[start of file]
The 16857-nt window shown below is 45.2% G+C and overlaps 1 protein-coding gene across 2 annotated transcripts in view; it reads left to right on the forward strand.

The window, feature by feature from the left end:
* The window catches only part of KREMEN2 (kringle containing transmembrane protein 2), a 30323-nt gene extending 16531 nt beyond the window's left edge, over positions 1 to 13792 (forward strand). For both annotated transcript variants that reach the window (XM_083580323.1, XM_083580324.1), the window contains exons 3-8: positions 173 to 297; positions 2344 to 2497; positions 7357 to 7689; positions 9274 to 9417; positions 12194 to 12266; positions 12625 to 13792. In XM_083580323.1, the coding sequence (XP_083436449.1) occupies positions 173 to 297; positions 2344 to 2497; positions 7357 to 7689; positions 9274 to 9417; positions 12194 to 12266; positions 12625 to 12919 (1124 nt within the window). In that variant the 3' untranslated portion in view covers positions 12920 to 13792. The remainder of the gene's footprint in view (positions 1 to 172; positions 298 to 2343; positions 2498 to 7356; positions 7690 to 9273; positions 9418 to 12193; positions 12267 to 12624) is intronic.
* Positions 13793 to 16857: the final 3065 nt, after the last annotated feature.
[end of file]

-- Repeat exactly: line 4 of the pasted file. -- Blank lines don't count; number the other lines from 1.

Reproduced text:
* Positions 13793 to 16857: the final 3065 nt, after the last annotated feature.